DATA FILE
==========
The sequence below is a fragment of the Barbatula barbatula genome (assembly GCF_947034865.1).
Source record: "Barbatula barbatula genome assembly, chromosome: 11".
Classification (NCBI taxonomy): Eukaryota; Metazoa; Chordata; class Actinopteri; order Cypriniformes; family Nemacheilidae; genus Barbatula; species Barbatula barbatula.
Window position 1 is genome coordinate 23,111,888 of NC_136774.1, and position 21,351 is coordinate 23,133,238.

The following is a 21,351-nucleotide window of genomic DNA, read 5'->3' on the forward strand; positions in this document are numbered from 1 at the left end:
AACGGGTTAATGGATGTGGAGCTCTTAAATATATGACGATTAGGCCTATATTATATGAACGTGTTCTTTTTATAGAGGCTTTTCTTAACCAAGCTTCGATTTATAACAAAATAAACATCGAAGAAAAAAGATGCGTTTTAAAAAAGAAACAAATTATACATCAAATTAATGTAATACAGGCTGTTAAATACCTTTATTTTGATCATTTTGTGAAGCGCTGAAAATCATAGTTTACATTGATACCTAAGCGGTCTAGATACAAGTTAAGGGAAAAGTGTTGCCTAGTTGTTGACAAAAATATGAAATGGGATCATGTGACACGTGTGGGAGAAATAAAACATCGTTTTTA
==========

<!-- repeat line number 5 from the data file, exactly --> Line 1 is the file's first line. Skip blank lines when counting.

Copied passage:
The following is a 21,351-nucleotide window of genomic DNA, read 5'->3' on the forward strand; positions in this document are numbered from 1 at the left end: